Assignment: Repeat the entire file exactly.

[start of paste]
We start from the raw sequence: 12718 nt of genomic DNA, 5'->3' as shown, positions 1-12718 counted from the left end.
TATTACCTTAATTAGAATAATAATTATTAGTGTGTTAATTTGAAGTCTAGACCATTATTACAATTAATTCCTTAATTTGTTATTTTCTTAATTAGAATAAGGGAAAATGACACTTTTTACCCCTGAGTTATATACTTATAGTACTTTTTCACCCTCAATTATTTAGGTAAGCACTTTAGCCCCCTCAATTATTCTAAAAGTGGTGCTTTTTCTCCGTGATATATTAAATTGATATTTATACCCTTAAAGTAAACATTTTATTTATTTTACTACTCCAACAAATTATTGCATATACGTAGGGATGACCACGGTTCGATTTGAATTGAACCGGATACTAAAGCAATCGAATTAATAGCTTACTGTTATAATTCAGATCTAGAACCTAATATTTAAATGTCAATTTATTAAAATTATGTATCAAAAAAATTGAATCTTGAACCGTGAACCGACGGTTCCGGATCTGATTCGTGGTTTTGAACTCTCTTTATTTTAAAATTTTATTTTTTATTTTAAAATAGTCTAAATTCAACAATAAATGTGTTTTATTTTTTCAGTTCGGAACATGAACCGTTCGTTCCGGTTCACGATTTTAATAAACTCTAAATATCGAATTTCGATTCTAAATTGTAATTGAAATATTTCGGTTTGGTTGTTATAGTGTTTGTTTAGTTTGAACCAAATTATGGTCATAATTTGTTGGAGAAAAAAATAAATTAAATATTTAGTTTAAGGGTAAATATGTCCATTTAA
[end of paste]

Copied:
We start from the raw sequence: 12718 nt of genomic DNA, 5'->3' as shown, positions 1-12718 counted from the left end.
TATTACCTTAATTAGAATAATAATTATTAGTGTGTTAATTTGAAGTCTAGACCATTATTACAATTAATTCCTTAATTTGTTATTTTCTTAATTAGAATAAGGGAAAATGACACTTTTTACCCCTGAGTTATATACTTATAGTACTTTTTCACCCTCAATTATTTAGGTAAGCACTTTAGCCCCCTCAATTATTCTAAAAGTGGTGCTTTTTCTCCGTGATATATTAAATTGATATTTATACCCTTAAAGTAAACATTTTATTTATTTTACTACTCCAACAAATTATTGCATATACGTAGGGATGACCACGGTTCGATTTGAATTGAACCGGATACTAAAGCAATCGAATTAATAGCTTACTGTTATAATTCAGATCTAGAACCTAATATTTAAATGTCAATTTATTAAAATTATGTATCAAAAAAATTGAATCTTGAACCGTGAACCGACGGTTCCGGATCTGATTCGTGGTTTTGAACTCTCTTTATTTTAAAATTTTATTTTTTATTTTAAAATAGTCTAAATTCAACAATAAATGTGTTTTATTTTTTCAGTTCGGAACATGAACCGTTCGTTCCGGTTCACGATTTTAATAAACTCTAAATATCGAATTTCGATTCTAAATTGTAATTGAAATATTTCGGTTTGGTTGTTATAGTGTTTGTTTAGTTTGAACCAAATTATGGTCATAATTTGTTGGAGAAAAAAATAAATTAAATATTTAGTTTAAGGGTAAATATGTCCATTTAA